The Colombian climbed off his bike and into a team car within the final 20 kilometres of the penultimate stage, after missing a decisive split that saw him forced to lead the chase alone as his podium position slipped away.
Mystery ensued as various reports swirled as to what was happening with the Colombian rider, and that mystery continued well beyond the finish line, but a report from Colombian newspaper El Tiempo suggested that he decided to pull out in anger due to Movistar team orders.
"They gave him the order not to chase," an unconfirmed source purported to be close to López told El Tiempo. "They didn't want him to keep pursuing and he didn't like that.
"He already spoke to his wife and that's what he told her. The directors scolded him because he was trying to get to the front group.
"He climbed off in a bad temper because he didn't agree with the decision of the directors."
During the stage, reports emerged that Movistar head of performance Patxi Vila and López's teammate had tried to persuade him to continue, while a video showed the Colombian speaking on his phone before getting into the team car.
López was part of a chase group that had missed a decisive split on the first-category Mougás with 55 kilometres still remaining on stage 20, and led the chase alone as he fell down the virtual general classification.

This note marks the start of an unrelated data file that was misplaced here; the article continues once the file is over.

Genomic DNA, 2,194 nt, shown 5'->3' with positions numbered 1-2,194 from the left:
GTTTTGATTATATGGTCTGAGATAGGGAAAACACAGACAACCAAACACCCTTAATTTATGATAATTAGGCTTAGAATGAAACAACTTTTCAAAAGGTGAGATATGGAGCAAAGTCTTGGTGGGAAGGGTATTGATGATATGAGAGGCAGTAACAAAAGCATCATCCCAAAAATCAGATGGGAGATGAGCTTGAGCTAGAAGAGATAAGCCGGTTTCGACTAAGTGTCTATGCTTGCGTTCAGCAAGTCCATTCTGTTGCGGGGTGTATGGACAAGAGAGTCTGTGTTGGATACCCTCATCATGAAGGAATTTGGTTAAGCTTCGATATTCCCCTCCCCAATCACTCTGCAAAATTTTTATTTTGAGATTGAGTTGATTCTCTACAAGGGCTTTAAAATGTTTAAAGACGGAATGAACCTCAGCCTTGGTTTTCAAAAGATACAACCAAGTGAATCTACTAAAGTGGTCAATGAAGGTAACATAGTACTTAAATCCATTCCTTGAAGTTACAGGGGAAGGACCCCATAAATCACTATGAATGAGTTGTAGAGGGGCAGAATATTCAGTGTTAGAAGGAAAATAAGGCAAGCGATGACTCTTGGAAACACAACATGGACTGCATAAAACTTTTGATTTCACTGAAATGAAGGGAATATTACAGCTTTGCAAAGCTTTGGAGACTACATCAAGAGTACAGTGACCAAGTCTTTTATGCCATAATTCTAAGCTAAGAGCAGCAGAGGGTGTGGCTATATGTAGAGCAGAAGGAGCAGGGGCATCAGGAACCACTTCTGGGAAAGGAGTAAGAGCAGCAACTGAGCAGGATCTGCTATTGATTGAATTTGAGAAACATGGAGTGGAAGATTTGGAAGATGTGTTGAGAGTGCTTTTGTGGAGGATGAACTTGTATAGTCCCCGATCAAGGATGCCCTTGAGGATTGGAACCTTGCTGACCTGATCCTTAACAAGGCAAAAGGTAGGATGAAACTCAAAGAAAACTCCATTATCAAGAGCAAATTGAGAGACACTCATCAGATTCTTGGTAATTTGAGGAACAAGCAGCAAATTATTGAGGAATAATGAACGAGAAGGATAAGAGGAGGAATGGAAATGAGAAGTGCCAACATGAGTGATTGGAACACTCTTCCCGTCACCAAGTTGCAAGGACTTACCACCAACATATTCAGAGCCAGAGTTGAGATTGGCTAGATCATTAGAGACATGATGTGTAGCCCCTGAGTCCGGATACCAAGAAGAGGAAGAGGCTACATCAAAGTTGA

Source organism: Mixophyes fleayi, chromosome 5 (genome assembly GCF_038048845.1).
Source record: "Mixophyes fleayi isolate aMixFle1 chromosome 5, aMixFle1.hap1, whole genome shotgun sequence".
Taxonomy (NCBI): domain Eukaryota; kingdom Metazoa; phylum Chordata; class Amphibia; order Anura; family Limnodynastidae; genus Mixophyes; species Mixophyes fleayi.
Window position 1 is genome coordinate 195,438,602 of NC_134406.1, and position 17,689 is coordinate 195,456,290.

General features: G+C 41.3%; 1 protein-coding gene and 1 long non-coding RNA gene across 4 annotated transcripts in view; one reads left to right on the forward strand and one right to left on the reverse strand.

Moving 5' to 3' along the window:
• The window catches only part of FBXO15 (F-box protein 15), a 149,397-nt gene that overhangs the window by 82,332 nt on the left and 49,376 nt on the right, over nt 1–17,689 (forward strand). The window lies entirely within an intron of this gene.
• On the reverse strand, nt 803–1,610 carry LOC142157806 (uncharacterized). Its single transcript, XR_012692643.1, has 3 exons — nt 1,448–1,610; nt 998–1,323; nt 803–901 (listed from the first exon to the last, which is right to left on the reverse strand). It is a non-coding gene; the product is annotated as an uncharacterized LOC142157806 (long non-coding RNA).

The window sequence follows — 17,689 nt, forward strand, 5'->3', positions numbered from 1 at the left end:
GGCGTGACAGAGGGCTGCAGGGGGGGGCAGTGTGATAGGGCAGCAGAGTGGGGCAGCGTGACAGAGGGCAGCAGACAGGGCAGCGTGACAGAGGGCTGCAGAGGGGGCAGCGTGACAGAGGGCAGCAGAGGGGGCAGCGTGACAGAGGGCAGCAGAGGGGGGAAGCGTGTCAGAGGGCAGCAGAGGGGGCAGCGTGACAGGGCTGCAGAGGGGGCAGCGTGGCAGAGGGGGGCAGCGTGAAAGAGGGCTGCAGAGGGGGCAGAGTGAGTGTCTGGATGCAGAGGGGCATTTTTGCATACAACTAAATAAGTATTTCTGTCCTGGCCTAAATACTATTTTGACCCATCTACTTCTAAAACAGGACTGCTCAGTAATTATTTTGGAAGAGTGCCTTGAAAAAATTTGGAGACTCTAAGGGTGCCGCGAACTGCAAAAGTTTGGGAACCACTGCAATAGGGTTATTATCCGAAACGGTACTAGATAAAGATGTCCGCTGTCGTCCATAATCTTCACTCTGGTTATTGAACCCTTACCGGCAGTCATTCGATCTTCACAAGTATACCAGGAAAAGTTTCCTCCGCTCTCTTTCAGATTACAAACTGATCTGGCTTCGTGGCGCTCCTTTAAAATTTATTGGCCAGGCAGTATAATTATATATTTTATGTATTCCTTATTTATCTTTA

His Movistar teammates were unaware that he had abandoned the Vuelta a España when they reached the finish of stage 20. Enric Mas, López's co-leader who lies second overall and made the front group during the split on the Mougás, said he was completely unaware of the situation.
“He's out of the race? Did he crash?” Mas asked when told López had left the race, according to AS. “I don’t know anything. I haven’t been told anything.”
Mas had made that move when the group of overall contenders split following a period of sustained pressure by Ineos Grenadiers. He and race leader Primož Roglič (Jumbo-Visma) sailed clear with the trio of Adam Yates (Ineos Grenadiers) Jack Haig, Gino Mäder (Bahrain Victorious), each of whom passed López on the virtual GC as the gap grew to over four minutes.
“I don’t know anything,” Mas added, before returning to the Movistar bus.
Jose Joaquín Rojas was similarly unable to shed any light on what had happened. The Spaniard had caught up with López when the Colombian decided to call off the chase of his vanishing podium hopes, and then set about pulling to “limit the losses”.
However, that chase would soon become futile, as López pulled to a stop, leaving the race a day before Sunday's finale in Santiago de Compostela.
“He was in the group, but I don’t know what happened. They said on the radio that he climbed off. I’m sorry for him,” Rojas said.
“He’s a great person and has shown that to everyone these last days. We’ll see what happened and we’ll talk. It was the first thing I was told when I finished, but I don’t know anything about it.”
Movistar have yet to issue any official communication relating to López’s exit from the Vuelta.
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